The Circadian Rhythm and Sleep
Our bodies are run by a circadian rhythm, an internal clock consisting of 24-hour cycles. This intuitive mechanism governs a variety of processes from sleep to the body’s metabolism. It is affected by environmental elements, such as sunlight and temperature. Scientists have also been studying the effects of the moon on human physiology. Together, our circadian and lunar rhythms maintain our life.
Melatonin: The Mastermind Behind Sleep
To better comprehend how our circadian rhythm works, we need to understand melatonin. Within the brain is a small organ, known as the pineal gland. Although the tiny size of a grain of rice, it has a mammoth job of producing melatonin. This is the hormone that helps you fall asleep and when its levels decrease in the bloodstream, your body begins to wake. The level of melatonin peaks at night, making you feel drowsy. In this way, melatonin is the mastermind behind sleep.
Darkness is the cue that triggers the pineal gland to produce melatonin. Light inhibits its production.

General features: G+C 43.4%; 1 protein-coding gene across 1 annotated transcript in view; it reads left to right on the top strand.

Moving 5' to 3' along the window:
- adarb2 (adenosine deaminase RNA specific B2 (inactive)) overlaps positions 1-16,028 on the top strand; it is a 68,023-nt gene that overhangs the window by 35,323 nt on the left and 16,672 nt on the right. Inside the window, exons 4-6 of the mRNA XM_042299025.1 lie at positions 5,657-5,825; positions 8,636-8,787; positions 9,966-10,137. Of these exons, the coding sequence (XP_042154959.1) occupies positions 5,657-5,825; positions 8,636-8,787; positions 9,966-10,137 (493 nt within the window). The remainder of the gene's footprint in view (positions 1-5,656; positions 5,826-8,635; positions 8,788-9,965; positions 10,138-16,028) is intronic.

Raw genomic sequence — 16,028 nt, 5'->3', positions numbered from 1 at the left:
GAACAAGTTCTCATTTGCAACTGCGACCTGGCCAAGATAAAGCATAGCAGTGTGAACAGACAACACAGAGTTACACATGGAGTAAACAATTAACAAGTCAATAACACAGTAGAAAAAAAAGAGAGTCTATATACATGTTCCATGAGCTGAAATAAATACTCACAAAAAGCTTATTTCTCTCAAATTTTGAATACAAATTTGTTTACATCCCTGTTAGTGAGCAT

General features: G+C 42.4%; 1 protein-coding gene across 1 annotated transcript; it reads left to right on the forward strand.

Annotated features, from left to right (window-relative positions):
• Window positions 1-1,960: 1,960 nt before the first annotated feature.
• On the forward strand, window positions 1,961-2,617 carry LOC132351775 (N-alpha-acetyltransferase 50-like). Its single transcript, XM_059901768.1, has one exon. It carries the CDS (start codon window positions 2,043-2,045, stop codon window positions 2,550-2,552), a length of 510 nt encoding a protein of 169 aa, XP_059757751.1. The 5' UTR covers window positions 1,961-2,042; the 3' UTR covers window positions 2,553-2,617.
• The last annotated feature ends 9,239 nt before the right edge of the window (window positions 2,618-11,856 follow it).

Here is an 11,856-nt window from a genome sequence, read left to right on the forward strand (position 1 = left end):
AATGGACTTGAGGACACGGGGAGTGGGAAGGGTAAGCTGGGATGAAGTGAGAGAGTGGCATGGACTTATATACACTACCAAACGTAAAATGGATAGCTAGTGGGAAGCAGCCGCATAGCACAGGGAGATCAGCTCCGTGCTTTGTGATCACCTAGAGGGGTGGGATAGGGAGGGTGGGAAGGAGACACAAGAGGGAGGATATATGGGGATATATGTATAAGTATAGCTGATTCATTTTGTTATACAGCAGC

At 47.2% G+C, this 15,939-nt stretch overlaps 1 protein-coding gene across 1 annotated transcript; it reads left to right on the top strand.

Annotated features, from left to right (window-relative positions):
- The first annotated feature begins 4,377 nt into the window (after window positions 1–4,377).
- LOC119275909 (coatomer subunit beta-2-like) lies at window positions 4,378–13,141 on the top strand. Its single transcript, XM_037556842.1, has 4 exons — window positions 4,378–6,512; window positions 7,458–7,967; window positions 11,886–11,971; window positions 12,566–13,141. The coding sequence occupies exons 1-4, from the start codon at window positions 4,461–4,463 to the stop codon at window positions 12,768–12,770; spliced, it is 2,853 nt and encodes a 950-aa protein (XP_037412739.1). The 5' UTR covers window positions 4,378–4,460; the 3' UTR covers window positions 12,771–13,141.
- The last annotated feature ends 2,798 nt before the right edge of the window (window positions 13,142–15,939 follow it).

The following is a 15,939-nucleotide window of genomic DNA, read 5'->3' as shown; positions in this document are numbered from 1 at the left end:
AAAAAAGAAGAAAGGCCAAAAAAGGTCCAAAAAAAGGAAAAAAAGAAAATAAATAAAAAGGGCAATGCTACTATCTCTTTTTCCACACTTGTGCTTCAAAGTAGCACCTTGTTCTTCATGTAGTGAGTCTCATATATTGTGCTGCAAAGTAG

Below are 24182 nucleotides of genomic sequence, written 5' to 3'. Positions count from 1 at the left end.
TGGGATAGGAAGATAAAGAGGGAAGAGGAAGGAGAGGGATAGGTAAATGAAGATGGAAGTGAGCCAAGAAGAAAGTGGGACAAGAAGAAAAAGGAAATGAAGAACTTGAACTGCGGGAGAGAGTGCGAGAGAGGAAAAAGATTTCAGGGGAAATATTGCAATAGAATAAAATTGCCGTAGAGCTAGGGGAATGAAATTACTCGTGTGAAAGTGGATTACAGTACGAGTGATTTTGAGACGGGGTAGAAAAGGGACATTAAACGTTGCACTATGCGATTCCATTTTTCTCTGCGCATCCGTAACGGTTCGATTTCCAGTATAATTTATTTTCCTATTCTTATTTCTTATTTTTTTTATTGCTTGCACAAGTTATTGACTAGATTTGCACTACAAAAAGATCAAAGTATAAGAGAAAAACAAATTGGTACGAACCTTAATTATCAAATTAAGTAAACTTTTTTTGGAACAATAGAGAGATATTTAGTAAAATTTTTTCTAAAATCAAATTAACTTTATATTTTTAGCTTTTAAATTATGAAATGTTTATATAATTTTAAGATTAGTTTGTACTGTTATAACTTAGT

Hypothalamus: The Circadian Time Clock
The hypothalamus is another part of the brain that produces hormones. It is located in the posterior portion of the middle of the brain and contains a cluster of specialized nerve cells. These cells act like a time clock, which is powered by light. When light enters the eye, it essentially punches this time clock. In response, the hypothalamic cells send a message to the pineal gland, telling it to taper melatonin production. When daylight fades, a message is relayed to increase melatonin. This process establishes the wake/sleep cycle that creates the circadian rhythm.
Circadian Rhythm Confusion
Our body’s internal clock can be thrown off course by conditions affected by daylight. By identifying these triggers, we can reset our clock and stay on a schedule that promotes our health.
Prime Time Inhibitors
Electronic Light: Darkness is our body’s cue that bedtime is approaching. Artificial light tricks the brain into thinking it’s time to remain awake rather than slow down. Therefore, the light from a lamp, television, computer or cell phone can give us a second wind when we should be preparing for sleep.